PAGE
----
Article  CAS  PubMed  Google Scholar 

  6. 6.

    Roviello F, Rossii S, Marelli D, De Manzoni G, Pedrazzani C, Morgagni P, Corso G, Pinto E: Perforated gastric carcinoma: a report of 10 cases and review of the literature. World J surg Oncol. 2006, 30 (4): 19-10.1186/1477-7819-4-19.

    Article  Google Scholar 

  7. 7.

    Jwo SC, Chıen RN, Chao TC, Chen YH, Lin CY: Clinicopathological features, surgical management, and disease outcome of perforated gastric cancer. J Surg Oncol. 2005, 91: 219-25. 10.1002/jso.20307.

    Article  PubMed  Google Scholar 

  8. 8.

    So JB, Yam A, Cheah WK, Kum CK, Goh PM: Risk factors related to operative mortality and morbidity in patients undergoing emergency gastrectomy. Br J Surg. 2000, 87: 1702-1707. 10.1046/j.1365-2168.2000.01572.x.

    Article  CAS  PubMed  Google Scholar 

  9. 9.

    2001 SCCM/ESICM/ACCP/ATS/SIS International Sepsis Definitions Conference. Intensive Care Med. 2003, 29: 530-538.

  10. 10.

    Fleming ID, Cooper JS, Murphy GP, Sullivan BO, Sobin LH, Yarbro JW, et al: American Joint Committee on Cancer: AJCC Cancer Staging Manual. 5th edition. Philadelphia, PA, USA: Lippincott-Raven; 1997.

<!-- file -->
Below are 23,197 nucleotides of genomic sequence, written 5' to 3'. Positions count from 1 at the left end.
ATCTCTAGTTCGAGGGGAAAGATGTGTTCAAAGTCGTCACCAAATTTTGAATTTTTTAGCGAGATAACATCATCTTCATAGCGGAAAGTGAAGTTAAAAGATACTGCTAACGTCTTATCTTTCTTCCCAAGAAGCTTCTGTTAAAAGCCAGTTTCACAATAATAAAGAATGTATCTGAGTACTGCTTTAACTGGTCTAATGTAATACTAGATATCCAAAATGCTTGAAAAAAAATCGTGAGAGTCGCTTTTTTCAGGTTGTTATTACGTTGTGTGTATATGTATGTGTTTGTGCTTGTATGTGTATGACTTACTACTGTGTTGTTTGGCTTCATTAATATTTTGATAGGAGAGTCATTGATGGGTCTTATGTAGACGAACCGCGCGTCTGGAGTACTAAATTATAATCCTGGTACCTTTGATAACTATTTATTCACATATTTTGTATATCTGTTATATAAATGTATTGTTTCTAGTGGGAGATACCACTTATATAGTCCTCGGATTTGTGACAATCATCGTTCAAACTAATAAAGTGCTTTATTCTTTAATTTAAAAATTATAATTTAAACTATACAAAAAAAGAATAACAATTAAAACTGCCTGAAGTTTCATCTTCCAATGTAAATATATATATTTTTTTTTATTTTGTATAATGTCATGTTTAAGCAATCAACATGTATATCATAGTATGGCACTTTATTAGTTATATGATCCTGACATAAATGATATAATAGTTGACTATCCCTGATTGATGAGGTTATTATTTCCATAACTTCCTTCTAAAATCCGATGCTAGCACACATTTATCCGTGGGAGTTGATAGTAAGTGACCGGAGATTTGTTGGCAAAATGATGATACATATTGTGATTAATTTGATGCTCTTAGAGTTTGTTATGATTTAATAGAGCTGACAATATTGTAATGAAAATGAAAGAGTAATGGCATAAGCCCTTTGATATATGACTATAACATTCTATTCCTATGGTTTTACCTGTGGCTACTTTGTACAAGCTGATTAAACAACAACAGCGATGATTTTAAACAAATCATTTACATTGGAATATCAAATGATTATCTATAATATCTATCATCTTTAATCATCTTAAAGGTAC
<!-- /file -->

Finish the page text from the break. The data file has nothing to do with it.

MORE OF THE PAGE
Google Scholar 

  11. 11.

    Gertsch P, Yip SK, Chow LW, Launder IJ: Free perforation of gastric carcinoma. Arch Surg. 1995, 130: 177-81.

    Article  CAS  PubMed  Google Scholar 

  12. 12.

    Lehnert T, Buhl K, Dueck M, Hinz U, Herfarth C: Two-staged radical gastrectomy for perforated gastric cancer. Eur J Surg Oncol. 2000, 26: 780-4. 10.1053/ejso.2000.1003.

    Article  CAS  PubMed  Google Scholar 

  13. 13.

    Adachi Y, Aramaki M, Shiraishi N, Shimado K, Yasuda K, Kitano S: Long-term survival after perforation of advanced gastric cancer: Case report and review of the literature. Gastric Cancer. 1998, 1: 80-83. 10.1007/s101200050059.

    Article  PubMed  Google Scholar 

  14. 14.

    Kitakado Y, Tanigawa N, Muraoka R: A case report perforated early gastric cancer. Nippon Geka Hokan. 1997, 66: 86-90.

    CAS  PubMed  Google Scholar 

Download references

Author information



Corresponding author

Correspondence to Aziz Sumer.

Rights and permissions

Reprints and Permissions

About this article

Cite this article

Kotan, C., Sumer, A., Baser, M. et al. An analysis of 13 patients with perforated gastric carcinoma: A surgeon's nightmare?. World J Emerg Surg 3, 17 (2008).

Download citation


  • Gastric Cancer
  • Gastric Carcinoma
  • Distal Gastrectomy
  • Gastric Perforation
  • Poor General Condition